How to Recognise When Your Child Feels Agitated

agitated child

Reading time: 2 minutes

Suitable for: Families of primary-age children

When your child feels agitated, they have a feeling of intense restlessness and feel worked up inside. It’s a common feeling for both adults and children when we feel stressed or under pressure. 

Common reasons for children to feel agitated include:

When your child is agitated, they are easily annoyed. The littlest thing may provoke them. It could be brought on by a specific event or for no obvious reason.

If your child is feeling agitated, they may seem restless and unable to sit still. You might notice them chewing on their nails, tapping their feet, or displaying other repetitive movements, like pacing.

Why does my child pace?

Pacing means walking backwards and forwards or around in circles repeatedly. It’s a type of moment often shown by children when they feel agitated.

Pacing is a particularly common for children with autism. Repetitive movements like pacing are often referred to as “stimming”.

Children pace when they feel stressed, upset, or overwhelmed with emotion. It gives them a physical outlet to let those feelings out. Pacing helps your child self-regulate powerful emotions, but also lets them focus intently on one thing — blocking everything else out.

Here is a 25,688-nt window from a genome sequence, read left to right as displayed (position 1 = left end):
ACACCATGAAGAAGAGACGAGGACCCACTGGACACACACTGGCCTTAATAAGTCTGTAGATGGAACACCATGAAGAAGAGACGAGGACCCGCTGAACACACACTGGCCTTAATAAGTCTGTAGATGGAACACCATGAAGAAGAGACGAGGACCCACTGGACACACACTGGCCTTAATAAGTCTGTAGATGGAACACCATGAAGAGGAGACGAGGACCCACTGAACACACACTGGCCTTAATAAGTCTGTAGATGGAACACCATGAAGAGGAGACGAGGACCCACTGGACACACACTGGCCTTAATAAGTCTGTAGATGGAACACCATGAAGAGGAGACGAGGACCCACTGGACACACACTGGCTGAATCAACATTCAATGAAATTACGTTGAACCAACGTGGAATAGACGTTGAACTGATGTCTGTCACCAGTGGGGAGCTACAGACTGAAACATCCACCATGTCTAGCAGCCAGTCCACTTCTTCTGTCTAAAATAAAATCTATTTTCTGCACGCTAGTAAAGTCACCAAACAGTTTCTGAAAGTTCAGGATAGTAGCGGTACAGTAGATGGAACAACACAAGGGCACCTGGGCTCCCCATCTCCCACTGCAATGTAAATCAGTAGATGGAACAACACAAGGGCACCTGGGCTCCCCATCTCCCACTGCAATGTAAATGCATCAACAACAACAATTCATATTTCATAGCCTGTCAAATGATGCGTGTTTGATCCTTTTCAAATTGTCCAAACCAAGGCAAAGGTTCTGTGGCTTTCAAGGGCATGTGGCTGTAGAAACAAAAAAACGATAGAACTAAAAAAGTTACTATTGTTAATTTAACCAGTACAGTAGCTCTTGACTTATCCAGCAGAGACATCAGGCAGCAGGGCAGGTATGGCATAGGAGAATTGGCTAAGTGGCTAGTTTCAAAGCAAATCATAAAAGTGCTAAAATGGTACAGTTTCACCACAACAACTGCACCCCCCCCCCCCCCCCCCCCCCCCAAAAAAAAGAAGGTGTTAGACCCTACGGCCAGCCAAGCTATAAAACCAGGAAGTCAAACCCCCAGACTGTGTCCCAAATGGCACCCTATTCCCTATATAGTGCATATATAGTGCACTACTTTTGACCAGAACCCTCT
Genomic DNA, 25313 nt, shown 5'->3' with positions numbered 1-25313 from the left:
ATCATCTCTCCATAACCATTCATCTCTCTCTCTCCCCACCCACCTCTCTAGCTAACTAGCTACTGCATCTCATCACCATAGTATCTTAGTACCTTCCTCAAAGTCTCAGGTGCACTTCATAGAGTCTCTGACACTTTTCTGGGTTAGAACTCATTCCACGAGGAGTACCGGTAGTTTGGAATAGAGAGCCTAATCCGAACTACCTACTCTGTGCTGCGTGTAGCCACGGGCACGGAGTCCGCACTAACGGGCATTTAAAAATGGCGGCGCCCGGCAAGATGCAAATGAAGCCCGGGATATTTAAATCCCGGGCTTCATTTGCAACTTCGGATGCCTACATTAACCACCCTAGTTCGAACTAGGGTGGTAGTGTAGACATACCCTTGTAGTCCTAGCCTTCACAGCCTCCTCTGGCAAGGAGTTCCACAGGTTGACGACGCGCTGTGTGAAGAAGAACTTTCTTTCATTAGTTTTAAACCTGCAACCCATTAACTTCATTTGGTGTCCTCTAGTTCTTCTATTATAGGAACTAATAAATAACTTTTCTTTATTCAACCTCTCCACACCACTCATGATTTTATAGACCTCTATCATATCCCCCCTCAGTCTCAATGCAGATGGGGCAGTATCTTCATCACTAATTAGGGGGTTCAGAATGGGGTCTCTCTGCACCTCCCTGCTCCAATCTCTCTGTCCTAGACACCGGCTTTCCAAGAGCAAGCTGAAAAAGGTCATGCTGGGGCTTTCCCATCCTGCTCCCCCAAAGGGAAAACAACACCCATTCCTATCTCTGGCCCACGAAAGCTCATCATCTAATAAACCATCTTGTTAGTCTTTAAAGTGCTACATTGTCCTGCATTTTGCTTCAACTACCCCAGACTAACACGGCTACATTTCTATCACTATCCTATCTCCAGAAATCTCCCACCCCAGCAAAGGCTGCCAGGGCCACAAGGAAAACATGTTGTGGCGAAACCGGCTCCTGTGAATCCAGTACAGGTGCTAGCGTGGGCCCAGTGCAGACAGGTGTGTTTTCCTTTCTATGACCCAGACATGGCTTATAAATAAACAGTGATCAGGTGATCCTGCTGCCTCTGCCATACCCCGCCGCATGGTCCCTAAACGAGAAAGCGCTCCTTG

Pacing is only a problem when it interferes with school or home life, is compulsive, or if you feel your child is at risk. However, if you notice your child pacing a lot or an increase in their pacing, it’s best to see your GP for further advice.

Agitated child looking worried

How can I support when my child feels agitated?

There may be specific triggers or times when you know your child struggles to regulate their emotions. Agitation is often a sign that the environment is too overwhelming for your child. It may be too bright, loud, or busy for them to manage. Try taking them somewhere quieter and more calming.

Often there are warning signs that your child feels agitated. You can take action before they feel overwhelmed.

Good calming down activities include:

Talk with your child about how they’re feeling. Label the emotion and help them understand why they feel that way.

If they feel ready to talk, listen without trying to fix their problem. Instead, help them devise their own solutions to reduce any pressure they feel under. 

Further support

Is your child struggling with big emotions? We run regular webinars and parenting classes that can help you better understand your child’s emotions and the common behaviours you might be experiencing. Browse upcoming events.

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